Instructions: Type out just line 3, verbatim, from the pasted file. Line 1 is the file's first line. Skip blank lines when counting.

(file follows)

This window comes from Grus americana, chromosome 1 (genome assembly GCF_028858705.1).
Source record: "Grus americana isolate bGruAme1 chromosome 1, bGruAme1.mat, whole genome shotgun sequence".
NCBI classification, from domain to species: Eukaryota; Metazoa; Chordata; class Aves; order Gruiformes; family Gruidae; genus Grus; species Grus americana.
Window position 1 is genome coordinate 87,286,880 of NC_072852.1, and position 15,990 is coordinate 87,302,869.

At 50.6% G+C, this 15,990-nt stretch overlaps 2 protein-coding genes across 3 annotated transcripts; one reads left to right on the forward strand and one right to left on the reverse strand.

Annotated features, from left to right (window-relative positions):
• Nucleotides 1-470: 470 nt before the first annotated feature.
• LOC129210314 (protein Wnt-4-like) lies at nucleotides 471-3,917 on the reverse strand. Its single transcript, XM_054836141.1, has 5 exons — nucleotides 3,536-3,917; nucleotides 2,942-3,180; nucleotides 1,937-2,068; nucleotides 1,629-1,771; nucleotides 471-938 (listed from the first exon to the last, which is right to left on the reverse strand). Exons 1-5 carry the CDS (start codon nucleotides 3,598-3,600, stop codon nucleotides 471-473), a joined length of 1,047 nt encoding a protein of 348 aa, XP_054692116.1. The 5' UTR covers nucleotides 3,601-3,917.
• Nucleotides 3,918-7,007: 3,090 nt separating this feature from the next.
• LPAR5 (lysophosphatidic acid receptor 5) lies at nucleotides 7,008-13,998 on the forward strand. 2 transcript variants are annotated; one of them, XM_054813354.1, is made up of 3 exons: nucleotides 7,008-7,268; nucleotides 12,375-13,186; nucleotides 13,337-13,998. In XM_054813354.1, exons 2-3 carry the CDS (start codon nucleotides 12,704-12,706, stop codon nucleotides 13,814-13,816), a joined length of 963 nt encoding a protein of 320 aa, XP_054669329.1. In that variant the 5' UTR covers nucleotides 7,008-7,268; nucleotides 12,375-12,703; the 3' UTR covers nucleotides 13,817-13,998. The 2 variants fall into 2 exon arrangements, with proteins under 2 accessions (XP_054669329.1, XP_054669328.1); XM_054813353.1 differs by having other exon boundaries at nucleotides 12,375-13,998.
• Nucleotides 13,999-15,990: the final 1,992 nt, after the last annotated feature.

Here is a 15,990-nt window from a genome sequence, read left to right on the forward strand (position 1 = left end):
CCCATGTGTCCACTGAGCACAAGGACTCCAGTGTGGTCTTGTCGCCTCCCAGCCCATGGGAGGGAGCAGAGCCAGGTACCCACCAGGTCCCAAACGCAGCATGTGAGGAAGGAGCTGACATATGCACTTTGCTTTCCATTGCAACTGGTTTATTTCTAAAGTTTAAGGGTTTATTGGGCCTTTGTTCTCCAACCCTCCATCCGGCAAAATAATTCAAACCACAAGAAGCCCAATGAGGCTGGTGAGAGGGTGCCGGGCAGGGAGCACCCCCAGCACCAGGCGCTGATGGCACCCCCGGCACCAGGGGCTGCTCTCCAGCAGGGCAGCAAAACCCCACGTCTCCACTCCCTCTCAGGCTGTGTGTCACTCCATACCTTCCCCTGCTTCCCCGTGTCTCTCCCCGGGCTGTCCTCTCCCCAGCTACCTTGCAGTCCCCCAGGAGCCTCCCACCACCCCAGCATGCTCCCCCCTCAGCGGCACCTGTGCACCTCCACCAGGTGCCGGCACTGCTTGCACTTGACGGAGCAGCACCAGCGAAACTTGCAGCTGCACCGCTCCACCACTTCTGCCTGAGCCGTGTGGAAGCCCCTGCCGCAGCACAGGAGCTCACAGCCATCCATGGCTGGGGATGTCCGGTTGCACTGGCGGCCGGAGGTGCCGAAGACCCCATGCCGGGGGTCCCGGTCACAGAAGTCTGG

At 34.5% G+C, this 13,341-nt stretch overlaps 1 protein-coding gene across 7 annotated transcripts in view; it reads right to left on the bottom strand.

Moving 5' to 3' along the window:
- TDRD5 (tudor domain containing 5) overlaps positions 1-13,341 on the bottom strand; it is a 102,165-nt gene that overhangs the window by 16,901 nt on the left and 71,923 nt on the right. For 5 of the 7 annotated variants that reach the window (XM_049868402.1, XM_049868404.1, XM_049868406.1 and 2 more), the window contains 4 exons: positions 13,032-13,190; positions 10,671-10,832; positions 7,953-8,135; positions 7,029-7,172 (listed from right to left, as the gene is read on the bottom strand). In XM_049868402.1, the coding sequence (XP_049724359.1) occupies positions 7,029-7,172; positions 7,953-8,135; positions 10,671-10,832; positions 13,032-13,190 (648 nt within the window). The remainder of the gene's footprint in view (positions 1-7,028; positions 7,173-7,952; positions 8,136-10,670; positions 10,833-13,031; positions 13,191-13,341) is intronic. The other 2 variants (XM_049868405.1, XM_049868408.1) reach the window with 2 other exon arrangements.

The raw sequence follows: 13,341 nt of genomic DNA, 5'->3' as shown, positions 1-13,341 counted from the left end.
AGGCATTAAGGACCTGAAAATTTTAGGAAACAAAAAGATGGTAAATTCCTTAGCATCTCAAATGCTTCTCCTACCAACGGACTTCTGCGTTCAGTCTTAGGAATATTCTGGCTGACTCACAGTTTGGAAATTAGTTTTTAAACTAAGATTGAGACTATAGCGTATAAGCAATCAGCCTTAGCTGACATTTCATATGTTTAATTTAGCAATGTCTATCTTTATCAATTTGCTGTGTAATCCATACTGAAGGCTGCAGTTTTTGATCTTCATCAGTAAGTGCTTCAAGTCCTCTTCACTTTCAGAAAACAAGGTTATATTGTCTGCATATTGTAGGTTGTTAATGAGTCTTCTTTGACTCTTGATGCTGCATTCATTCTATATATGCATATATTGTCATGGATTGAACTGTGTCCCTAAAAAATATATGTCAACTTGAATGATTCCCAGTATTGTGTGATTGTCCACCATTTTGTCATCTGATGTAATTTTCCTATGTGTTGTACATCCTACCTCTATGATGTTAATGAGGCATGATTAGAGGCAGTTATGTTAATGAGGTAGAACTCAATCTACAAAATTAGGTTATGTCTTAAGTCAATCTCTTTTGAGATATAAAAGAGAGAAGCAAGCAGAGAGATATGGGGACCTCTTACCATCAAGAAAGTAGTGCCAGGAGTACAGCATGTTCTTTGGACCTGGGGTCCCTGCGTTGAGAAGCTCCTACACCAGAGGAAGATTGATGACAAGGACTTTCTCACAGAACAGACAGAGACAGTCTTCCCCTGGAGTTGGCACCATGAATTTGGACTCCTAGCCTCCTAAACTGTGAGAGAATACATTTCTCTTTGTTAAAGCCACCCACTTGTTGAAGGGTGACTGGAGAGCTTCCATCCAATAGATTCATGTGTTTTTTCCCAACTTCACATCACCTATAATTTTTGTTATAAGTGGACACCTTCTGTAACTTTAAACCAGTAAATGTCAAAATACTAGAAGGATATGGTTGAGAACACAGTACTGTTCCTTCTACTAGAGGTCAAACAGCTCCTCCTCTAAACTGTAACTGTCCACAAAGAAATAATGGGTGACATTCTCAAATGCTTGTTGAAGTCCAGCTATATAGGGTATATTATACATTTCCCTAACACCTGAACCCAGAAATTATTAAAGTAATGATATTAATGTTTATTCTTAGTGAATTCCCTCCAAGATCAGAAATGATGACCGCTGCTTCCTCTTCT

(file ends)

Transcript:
NCBI classification, from domain to species: Eukaryota; Metazoa; Chordata; class Aves; order Gruiformes; family Gruidae; genus Grus; species Grus americana.